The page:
The Journal Gazette asked U.S. Senate candidates Joe Donnelly and Mike Braun and U.S. Congressional candidates Jim Banks and Courtney Tritch to state where they stand on lifetime limits that would cap liability for health insurance companies.
Here are their statements sent by email:
U.S. Sen. Joe Donnelly
“The McClearys are fighting every day to make sure their daughter with cerebral palsy gets the care she needs. That’s hard enough without facing bankruptcy or staring down insurance companies to pay for critical, costly treatments, and it’s why we can’t go back to the days when insurers could deny Hoosiers health care coverage due to a pre-existing condition or limit coverage by the imposition of annual or lifetime caps.
Policies like the ‘junk plans’ the Administration is proposing, or its lawsuit to dismantle protections for pre-existing conditions, would bankrupt families like the McClearys, and they’re another reason we need folks in Washington willing to put hard-working Hoosiers first.”
Mike Braun, Republican candidate for U.S. Senate
“Mike Braun supports plans that cover pre-existing conditions with no coverage limits because no one should go broke because they got sick or had a bad accident. Mike has held healthcare premiums steady for his employees for 9 years, and looks forward to weighing in on market-driven plans that work for Hoosiers in Washington.”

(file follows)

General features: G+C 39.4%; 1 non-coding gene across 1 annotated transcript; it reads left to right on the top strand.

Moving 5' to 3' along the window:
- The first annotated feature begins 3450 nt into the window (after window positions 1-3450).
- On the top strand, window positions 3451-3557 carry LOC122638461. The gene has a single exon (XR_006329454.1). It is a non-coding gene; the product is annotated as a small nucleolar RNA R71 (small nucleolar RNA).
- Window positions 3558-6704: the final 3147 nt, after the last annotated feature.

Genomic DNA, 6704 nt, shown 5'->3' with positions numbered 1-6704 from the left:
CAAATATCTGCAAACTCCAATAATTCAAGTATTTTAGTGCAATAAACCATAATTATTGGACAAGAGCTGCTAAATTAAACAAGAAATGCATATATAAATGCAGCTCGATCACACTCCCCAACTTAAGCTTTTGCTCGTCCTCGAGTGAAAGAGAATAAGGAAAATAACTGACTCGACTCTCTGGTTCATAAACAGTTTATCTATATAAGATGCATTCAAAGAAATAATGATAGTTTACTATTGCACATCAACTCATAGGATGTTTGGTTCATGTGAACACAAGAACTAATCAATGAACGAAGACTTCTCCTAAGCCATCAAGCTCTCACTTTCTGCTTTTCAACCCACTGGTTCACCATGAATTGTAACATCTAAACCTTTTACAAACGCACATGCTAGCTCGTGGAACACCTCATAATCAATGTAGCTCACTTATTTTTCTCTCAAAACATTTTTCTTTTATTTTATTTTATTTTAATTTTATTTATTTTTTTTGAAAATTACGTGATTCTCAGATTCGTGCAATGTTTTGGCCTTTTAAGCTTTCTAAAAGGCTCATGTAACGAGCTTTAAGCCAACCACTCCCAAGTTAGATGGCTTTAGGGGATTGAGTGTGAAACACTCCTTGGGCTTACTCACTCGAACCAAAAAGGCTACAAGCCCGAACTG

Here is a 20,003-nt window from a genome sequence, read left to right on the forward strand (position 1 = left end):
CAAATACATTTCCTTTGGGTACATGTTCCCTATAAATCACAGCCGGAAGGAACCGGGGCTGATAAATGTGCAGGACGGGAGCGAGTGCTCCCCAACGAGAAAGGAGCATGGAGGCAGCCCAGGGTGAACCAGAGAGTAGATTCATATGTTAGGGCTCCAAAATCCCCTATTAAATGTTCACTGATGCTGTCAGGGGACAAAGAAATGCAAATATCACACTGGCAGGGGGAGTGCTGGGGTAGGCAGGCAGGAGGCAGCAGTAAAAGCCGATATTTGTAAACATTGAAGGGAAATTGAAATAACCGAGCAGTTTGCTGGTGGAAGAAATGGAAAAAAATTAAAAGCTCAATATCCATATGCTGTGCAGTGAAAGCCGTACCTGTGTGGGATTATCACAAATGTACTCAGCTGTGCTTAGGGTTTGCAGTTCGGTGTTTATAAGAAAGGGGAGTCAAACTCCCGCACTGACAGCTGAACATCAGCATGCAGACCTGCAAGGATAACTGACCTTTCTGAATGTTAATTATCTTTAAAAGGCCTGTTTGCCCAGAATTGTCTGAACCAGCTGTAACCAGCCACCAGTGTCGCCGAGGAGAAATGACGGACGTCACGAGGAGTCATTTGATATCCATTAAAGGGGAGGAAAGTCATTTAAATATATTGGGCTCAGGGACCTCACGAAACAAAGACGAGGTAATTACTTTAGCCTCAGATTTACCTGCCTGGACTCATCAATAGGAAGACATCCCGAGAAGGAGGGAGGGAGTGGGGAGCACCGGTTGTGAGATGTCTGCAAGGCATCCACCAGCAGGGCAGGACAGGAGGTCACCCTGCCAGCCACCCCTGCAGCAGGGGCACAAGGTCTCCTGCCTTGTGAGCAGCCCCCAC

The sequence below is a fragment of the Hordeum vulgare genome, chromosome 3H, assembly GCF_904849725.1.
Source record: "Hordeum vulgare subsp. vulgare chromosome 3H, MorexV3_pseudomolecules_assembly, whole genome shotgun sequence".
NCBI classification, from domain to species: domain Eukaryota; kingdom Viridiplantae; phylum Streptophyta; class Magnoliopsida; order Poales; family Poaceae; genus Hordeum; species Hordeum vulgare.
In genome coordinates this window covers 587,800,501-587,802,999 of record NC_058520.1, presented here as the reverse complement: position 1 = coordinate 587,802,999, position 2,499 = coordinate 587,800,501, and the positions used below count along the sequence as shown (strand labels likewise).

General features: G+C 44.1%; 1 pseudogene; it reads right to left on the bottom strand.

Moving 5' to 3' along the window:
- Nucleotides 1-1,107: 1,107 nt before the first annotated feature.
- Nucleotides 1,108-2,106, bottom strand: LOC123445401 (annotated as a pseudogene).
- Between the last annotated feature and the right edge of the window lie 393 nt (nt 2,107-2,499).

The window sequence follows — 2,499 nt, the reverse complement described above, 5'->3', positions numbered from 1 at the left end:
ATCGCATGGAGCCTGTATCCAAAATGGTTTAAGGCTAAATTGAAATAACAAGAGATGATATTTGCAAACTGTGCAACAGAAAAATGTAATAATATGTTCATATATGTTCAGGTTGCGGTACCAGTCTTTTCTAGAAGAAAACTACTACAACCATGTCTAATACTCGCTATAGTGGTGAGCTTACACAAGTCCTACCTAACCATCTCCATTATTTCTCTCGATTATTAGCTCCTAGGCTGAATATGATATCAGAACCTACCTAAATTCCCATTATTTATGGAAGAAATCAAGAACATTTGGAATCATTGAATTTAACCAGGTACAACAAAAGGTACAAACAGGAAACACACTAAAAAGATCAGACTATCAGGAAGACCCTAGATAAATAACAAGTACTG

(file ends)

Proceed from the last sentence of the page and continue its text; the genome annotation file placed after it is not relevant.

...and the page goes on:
Jim Banks, U.S. Representative, 3rd District
“The health care bill Congress voted on last year gave states the ability to roll back certain Obamacare regulations that have burdened patients and caused premiums to skyrocket, all while ensuring that no one with pre-existing conditions would be denied or be unable to afford quality coverage.
The American Healthcare Act did not remove the prohibition on lifetime limits at the federal level. States had the option to apply for a waiver that would allow them to define ‘essential health benefits’ in a different way than the federal government.”
Courtney Tritch, candidate for 3rd Congressional District
“No one should be bankrupted because of a medical illness, and those with pre-existing conditions should never be denied coverage. Last year’s health care bill that Jim Banks voted for would have denied people with pre-existing conditions coverage, drastically cut Medicaid, and left over 20 million people uninsured by 2026. We should be focused on lowering the price of insurance and prescription drugs, instead of increasing costs.”
: Jamie Duffy, The Journal Gazette